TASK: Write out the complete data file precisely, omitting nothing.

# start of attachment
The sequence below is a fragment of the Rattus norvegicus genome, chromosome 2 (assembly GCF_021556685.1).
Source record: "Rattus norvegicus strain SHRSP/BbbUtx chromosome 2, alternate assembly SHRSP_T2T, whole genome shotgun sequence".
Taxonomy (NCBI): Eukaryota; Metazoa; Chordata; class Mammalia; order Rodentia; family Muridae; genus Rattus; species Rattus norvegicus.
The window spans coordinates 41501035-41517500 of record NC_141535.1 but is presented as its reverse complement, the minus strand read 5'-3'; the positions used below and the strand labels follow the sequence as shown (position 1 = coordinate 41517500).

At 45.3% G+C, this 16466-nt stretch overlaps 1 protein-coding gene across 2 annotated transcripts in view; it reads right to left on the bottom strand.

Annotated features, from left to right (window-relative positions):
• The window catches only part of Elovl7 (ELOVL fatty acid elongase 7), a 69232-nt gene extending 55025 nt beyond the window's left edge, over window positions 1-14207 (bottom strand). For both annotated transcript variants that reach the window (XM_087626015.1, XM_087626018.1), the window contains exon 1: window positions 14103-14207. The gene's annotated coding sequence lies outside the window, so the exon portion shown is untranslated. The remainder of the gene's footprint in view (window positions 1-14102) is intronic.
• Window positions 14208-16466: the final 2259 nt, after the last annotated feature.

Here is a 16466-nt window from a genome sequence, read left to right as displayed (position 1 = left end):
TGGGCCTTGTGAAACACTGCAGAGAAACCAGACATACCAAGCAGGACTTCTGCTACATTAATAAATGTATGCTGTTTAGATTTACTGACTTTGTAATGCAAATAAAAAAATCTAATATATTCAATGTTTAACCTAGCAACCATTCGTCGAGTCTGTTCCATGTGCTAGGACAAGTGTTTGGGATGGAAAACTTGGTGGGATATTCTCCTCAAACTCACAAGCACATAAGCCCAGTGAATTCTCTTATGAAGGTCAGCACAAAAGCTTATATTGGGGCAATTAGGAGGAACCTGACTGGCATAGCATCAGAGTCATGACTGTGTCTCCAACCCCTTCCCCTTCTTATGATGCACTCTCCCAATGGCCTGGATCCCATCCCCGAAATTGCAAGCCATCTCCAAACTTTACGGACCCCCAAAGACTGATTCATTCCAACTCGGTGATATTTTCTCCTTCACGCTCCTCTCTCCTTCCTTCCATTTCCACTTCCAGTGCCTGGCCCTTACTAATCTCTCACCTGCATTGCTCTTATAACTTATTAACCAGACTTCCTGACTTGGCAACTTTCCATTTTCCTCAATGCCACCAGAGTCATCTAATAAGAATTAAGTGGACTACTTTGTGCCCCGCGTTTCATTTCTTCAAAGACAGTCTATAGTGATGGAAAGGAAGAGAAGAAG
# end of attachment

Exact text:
The sequence below is a fragment of the Rattus norvegicus genome, chromosome 2 (assembly GCF_021556685.1).
Source record: "Rattus norvegicus strain SHRSP/BbbUtx chromosome 2, alternate assembly SHRSP_T2T, whole genome shotgun sequence".
Taxonomy (NCBI): Eukaryota; Metazoa; Chordata; class Mammalia; order Rodentia; family Muridae; genus Rattus; species Rattus norvegicus.
The window spans coordinates 41501035-41517500 of record NC_141535.1 but is presented as its reverse complement, the minus strand read 5'-3'; the positions used below and the strand labels follow the sequence as shown (position 1 = coordinate 41517500).

At 45.3% G+C, this 16466-nt stretch overlaps 1 protein-coding gene across 2 annotated transcripts in view; it reads right to left on the bottom strand.

Annotated features, from left to right (window-relative positions):
• The window catches only part of Elovl7 (ELOVL fatty acid elongase 7), a 69232-nt gene extending 55025 nt beyond the window's left edge, over window positions 1-14207 (bottom strand). For both annotated transcript variants that reach the window (XM_087626015.1, XM_087626018.1), the window contains exon 1: window positions 14103-14207. The gene's annotated coding sequence lies outside the window, so the exon portion shown is untranslated. The remainder of the gene's footprint in view (window positions 1-14102) is intronic.
• Window positions 14208-16466: the final 2259 nt, after the last annotated feature.

Here is a 16466-nt window from a genome sequence, read left to right as displayed (position 1 = left end):
TGGGCCTTGTGAAACACTGCAGAGAAACCAGACATACCAAGCAGGACTTCTGCTACATTAATAAATGTATGCTGTTTAGATTTACTGACTTTGTAATGCAAATAAAAAAATCTAATATATTCAATGTTTAACCTAGCAACCATTCGTCGAGTCTGTTCCATGTGCTAGGACAAGTGTTTGGGATGGAAAACTTGGTGGGATATTCTCCTCAAACTCACAAGCACATAAGCCCAGTGAATTCTCTTATGAAGGTCAGCACAAAAGCTTATATTGGGGCAATTAGGAGGAACCTGACTGGCATAGCATCAGAGTCATGACTGTGTCTCCAACCCCTTCCCCTTCTTATGATGCACTCTCCCAATGGCCTGGATCCCATCCCCGAAATTGCAAGCCATCTCCAAACTTTACGGACCCCCAAAGACTGATTCATTCCAACTCGGTGATATTTTCTCCTTCACGCTCCTCTCTCCTTCCTTCCATTTCCACTTCCAGTGCCTGGCCCTTACTAATCTCTCACCTGCATTGCTCTTATAACTTATTAACCAGACTTCCTGACTTGGCAACTTTCCATTTTCCTCAATGCCACCAGAGTCATCTAATAAGAATTAAGTGGACTACTTTGTGCCCCGCGTTTCATTTCTTCAAAGACAGTCTATAGTGATGGAAAGGAAGAGAAGAAG